Over the past year, the Covid-19 recession has changed millions of lives – and businesses, for the worse. For most SMEs across the country, trading has failed to even teeter close to expected projections and sadly, thousands of viable companies were swept away with the pandemic tidal wave none of us ever saw coming.
For many businesses that managed to anchor down and keep themselves afloat, operations and profitability remained stagnant, with finances taking the biggest hit. It’s not only businesses that have suffered but also the great people within them that made these organisations so successful in the first place. As the pandemic spread, redundancies soon became a mainstay of 2020, and even with the government’s widely praised furlough scheme, team morale floundered severely.
Emerging From The Covid Shipwreck
Understandably, you’re frustrated. You might not have traded at the expected outlook last year and, if that’s the case, 2021 isn’t going to be an overly smooth ride either. But if you’re still in the game, then that really is something, as hundreds of thousands of businesses have already succumbed to Covid-induced bankruptcy.
Research from last September found that 25% of businesses believed they were at risk of closing within the next six months, with 234,000 having already permanently ceased trading. The research also discovered that Covid will cost small businesses almost £12,000 on average, totalling nearly £70 billion and that 35% had borrowed cash from friends and family.
For the majority, the best-case scenario has been business survival and, for those SMEs that have managed to emerge from this global pandemic, survival should no longer be the baseline for which they measure themselves. Growth is now the next challenge, and it is once again one we’re all facing.
Though perhaps we shouldn’t view growth post-lockdown as a challenge and instead see it as a huge opportunity – people are desperate to return to normality and, with restaurants having opened again (albeit outside only), we’re all getting a taste of what our former lives looked like.
We’re Inching Closer to Normality, So Strike While the Iron Is Hot!
It’s true that fortune favours the brave, and those businesses who take calculated risks (emphasis on calculated here…) are more likely to reap the benefits than those who do nothing in a bid to play it safe.
Yes, you’ll need the courage to push forward, especially during times where your profitability has looked bleak. Millions of businesses have taken a financial hit over the last 12 months due to the pandemic and consequent national lockdowns, but you must stride forward confidently, as you will need to make some difficult decisions to get ahead in life. It might seem easier to take things slow and only fully open once every other business has, but trailing behind won’t support growth plans you might have and could even hold your business back.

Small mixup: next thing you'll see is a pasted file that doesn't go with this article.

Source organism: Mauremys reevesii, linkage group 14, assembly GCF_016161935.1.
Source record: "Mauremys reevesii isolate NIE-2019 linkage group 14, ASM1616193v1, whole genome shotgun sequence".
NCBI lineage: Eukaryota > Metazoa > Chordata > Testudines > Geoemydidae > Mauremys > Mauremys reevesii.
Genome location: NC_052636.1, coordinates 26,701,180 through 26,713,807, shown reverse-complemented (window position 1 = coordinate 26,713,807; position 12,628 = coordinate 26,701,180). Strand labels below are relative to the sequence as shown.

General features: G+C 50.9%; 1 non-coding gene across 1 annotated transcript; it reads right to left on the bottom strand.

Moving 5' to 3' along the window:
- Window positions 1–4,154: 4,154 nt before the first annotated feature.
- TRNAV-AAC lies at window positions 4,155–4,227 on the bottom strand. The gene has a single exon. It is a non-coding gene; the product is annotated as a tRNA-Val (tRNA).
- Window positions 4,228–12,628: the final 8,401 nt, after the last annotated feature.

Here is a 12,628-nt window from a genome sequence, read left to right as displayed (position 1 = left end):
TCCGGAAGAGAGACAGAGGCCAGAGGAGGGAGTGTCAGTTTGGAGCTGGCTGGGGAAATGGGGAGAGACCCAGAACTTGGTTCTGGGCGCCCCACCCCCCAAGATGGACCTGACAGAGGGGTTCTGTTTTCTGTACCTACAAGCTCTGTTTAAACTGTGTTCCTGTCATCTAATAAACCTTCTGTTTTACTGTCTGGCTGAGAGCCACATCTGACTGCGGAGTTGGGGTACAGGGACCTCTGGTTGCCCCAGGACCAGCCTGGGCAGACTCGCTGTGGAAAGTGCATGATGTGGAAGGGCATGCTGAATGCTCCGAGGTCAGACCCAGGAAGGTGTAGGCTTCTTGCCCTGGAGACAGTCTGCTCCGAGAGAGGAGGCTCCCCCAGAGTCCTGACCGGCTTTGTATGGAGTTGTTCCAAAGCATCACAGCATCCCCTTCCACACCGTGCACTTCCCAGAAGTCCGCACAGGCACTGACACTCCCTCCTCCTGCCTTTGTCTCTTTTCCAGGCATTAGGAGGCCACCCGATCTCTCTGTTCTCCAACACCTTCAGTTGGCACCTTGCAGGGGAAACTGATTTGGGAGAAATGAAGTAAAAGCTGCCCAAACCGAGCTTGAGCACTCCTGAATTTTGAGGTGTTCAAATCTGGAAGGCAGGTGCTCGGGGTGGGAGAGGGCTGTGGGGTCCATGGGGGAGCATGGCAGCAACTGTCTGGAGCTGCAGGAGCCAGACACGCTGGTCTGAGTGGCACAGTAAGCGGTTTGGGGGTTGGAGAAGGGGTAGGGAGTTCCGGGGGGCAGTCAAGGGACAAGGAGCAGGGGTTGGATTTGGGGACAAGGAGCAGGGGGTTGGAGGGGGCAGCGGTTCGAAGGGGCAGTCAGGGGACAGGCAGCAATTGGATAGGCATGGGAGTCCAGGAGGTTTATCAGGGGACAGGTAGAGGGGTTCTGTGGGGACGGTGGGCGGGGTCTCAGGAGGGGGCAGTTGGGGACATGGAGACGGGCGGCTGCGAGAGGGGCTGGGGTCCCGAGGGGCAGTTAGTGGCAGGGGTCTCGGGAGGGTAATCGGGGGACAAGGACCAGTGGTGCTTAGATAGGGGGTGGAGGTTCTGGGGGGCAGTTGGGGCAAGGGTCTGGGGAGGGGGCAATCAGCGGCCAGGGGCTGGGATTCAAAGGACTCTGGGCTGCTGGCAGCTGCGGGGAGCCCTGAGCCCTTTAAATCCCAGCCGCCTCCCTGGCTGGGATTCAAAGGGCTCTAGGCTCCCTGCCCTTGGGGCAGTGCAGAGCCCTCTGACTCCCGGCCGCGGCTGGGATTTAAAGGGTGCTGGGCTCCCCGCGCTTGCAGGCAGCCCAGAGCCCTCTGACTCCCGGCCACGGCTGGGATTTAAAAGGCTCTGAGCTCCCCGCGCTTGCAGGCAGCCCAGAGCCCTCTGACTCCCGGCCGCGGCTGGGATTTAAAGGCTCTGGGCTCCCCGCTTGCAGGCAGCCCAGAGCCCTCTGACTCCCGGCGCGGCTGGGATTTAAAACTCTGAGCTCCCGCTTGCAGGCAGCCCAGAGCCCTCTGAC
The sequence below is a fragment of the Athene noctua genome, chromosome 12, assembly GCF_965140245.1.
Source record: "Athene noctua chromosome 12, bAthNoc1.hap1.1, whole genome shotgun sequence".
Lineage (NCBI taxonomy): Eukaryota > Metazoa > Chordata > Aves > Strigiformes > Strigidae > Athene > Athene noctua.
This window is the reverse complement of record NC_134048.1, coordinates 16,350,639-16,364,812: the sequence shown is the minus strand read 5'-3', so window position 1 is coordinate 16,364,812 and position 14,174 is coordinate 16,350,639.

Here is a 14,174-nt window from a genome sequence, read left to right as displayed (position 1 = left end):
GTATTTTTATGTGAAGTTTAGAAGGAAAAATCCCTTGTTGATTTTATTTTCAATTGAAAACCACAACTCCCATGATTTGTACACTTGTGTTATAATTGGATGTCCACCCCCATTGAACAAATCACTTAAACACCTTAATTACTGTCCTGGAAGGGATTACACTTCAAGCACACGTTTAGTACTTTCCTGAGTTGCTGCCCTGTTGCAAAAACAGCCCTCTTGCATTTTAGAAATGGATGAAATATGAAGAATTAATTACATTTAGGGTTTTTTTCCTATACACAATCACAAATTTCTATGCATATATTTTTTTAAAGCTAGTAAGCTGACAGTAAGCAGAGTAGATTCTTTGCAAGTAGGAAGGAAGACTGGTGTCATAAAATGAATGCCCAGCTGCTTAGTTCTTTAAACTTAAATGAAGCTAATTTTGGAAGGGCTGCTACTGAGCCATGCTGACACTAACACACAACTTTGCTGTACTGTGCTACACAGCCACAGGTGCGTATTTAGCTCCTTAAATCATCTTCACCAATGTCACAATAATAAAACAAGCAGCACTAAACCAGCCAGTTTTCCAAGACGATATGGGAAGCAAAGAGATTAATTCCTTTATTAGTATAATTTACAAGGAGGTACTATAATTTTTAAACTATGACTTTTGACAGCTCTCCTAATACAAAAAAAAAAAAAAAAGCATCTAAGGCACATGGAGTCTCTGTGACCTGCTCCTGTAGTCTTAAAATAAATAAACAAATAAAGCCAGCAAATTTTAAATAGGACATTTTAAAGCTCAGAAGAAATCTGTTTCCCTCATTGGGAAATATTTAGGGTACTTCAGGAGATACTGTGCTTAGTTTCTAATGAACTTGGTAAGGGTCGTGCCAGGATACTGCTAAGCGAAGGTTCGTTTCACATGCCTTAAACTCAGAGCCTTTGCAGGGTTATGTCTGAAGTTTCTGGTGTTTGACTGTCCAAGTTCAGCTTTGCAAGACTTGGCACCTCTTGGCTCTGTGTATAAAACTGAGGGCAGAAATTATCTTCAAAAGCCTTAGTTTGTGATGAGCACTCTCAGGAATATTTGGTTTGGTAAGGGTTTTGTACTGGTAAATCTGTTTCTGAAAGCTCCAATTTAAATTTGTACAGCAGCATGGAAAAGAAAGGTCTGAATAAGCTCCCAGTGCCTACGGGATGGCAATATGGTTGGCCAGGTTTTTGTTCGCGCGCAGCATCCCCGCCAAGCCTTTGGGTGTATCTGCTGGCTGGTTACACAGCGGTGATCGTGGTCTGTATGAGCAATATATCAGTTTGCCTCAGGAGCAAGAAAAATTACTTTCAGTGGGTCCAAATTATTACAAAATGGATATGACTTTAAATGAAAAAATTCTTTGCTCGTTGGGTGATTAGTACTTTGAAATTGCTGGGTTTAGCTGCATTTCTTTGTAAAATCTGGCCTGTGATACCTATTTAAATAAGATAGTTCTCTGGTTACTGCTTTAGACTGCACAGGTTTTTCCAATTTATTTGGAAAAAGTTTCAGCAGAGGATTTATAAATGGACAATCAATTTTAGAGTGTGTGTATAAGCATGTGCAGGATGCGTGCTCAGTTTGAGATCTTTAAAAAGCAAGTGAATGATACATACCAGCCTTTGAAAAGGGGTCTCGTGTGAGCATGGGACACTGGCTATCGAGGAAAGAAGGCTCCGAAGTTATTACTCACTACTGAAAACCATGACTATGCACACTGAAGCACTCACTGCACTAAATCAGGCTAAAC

Normality is well on its way, and there is an ever-increasing awareness about it. People have felt locked up in cages for over a year, and the freedom we once took for granted is nearing closer every day, so use this time to push your business forward into a period of growth.
Whether it’s going out for dinner, watching a film or getting a much-needed spa treatment, people want things to feel like they did before, and your business can play a pivotal role in making that happen.
Re-evaluate the situation your business finds itself in, decipher what needs to be done to get back on track, then do whatever is necessary and within your means to make sure it happens.
Adapt Your Budget To Overcome A Crisis
You know how that old adage goes… “Improvise. Adapt. Overcome.” Now, we’re not suggesting that you pay heed to every inspirational meme you come across on your LinkedIn timeline, but these phrases stick around for a reason – and it’s because they tend to make sense to the masses!
Yes, 2020 didn’t go to plan for most. Yes, it’s likely your business plan is now a little redundant… and yes, your finances may be tight, but that doesn’t mean it’s time to throw in the towel. If you’re one of the many businesses that had to close temporarily, your cash flow forecast is likely to be outdated, so we recommend that you focus on reworking it so that you have a better idea of where to start.
When preparing your cash flow forecast, you will, of course, need to account for the decrease in income and then plan accordingly – that might mean tightening the purse strings and limiting company spending for now.
Whilst you’re on the task, you’ll also want to prepare a cash flow statement – this differs from a cash flow forecast in a few important ways. A cash flow statement provides critical information about your company, namely how much money has flowed in and out of it. A cash flow forecast is a prediction of what is expected to come in and out of the business. Both will need to be tweaked if prepared prior to the pandemic.
Once you’ve re-evaluated your business finances and figured out a roadmap for how to drive it forward, you may well realise that you’ll need to increase your current loan facility limits or even obtain a brand new business growth loan entirely.
There is plenty of support out there for businesses wanting to achieve growth after a stagnant year, including money lent against your card takings and even your business’s unpaid invoices.
With a Nucleus Business Growth Loan, your business can borrow between £3-50k and pay the money back within a year. If you decide you want more, you can apply for quarterly top-ups to keep your cash flow on track. Apply now and get a same-day decision so you can achieve those long-awaited growth plans after a year most of us would happily forget!